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´╗┐Chapter 1
What is Statistics?
1. a. Interval
b. Ratio
c. Interval
d. Nominal
e. Ordinal
f. Ratio

2. a. Ratio
b. Nominal
c. Ratio
d. Ratio

3. Answers will vary

4. a. Sample
b. Population
c. Population
d. Sample

5. Qualitative data is not numerical, whereas quantitative data is numerical. Examples will vary by student.

6. A population is the entire group which you are studying. A sample is a subset taken from a population.

7. Discrete variables can assume only certain values, but continuous variables can assume any values within some range. Examples will vary

8. a. A sample is used because it is difficult to locate every student.
b. A population is employed because the information is easy to find.
c. A population is used because the information is easy to find.
d. A sample works because it is difficult to locate every musical.

9. Discrete Continuous
Qualitative b. Gender
d. Soft drink preference
Quantitative f. SAT scores a. Salary
g. Student rank in class c. Sales volume of MP3 players
h. Rating of a finance professor e. Temperature
i. Number of home computers

Discrete Continuous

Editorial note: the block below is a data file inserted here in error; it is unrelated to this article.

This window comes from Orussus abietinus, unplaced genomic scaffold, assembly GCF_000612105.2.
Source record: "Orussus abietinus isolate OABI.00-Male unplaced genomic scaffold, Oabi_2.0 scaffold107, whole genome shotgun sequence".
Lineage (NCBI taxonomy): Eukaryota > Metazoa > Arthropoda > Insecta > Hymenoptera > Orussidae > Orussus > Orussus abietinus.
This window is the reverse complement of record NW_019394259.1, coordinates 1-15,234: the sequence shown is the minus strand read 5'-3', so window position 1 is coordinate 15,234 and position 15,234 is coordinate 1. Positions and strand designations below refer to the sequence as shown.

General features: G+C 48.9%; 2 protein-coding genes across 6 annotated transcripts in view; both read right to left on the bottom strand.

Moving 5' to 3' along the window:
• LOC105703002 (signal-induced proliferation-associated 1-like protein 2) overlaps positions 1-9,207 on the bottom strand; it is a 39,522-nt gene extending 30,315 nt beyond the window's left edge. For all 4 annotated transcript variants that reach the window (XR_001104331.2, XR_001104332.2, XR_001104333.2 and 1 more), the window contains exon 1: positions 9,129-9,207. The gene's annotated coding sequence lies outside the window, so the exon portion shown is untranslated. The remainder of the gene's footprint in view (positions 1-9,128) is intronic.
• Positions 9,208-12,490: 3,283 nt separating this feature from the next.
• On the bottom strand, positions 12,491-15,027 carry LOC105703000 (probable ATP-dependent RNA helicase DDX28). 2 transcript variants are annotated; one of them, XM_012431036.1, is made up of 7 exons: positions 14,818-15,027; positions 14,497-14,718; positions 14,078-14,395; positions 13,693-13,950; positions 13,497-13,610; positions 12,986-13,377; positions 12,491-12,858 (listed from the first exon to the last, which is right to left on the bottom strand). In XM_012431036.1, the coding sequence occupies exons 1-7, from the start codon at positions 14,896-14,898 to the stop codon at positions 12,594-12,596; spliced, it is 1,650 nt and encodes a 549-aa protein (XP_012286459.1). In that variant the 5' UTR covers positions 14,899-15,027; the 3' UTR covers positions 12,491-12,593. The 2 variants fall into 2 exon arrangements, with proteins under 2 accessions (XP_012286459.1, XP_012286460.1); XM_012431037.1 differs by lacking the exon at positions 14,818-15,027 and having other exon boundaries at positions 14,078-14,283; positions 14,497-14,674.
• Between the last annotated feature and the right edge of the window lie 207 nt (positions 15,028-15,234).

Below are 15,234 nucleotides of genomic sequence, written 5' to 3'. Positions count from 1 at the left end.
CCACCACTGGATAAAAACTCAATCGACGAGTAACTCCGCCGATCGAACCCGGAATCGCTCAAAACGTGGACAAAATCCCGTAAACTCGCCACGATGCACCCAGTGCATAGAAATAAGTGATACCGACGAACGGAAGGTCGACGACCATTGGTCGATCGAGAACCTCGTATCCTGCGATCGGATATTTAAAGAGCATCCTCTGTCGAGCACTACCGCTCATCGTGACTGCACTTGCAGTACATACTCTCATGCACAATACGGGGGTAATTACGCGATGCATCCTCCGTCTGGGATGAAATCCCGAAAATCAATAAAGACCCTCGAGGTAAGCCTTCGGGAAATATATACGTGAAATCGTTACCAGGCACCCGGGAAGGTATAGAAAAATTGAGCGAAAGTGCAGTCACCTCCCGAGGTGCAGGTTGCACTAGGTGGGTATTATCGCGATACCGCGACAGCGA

Nominal b. Gender

Ordinal d. Soft drink preference
g. Student rank in class
h. Rating of a finance professor
Interval f. SAT scores e. Temperature
Ratio a. Salary
c. Sales volume of MP3 players
i. Number of home computers

10. Answers will vary

11. As a result of these sample findings, we can conclude that 120/300 or 40 percent of the white-collar workers would transfer outside the U.S.

12. The obvious majority of consumers tested (400/500, or 80%) believe the policy is fair. On the strength of these findings, we can anticipate a similar proportion of all customers to feel the same.

13. a. Yes, every company has increased sales.
b. GM market share increased 9% while Ford lost 6% and Chrysler lost 3%.

14. There was a large decrease in 2002, but earning generally...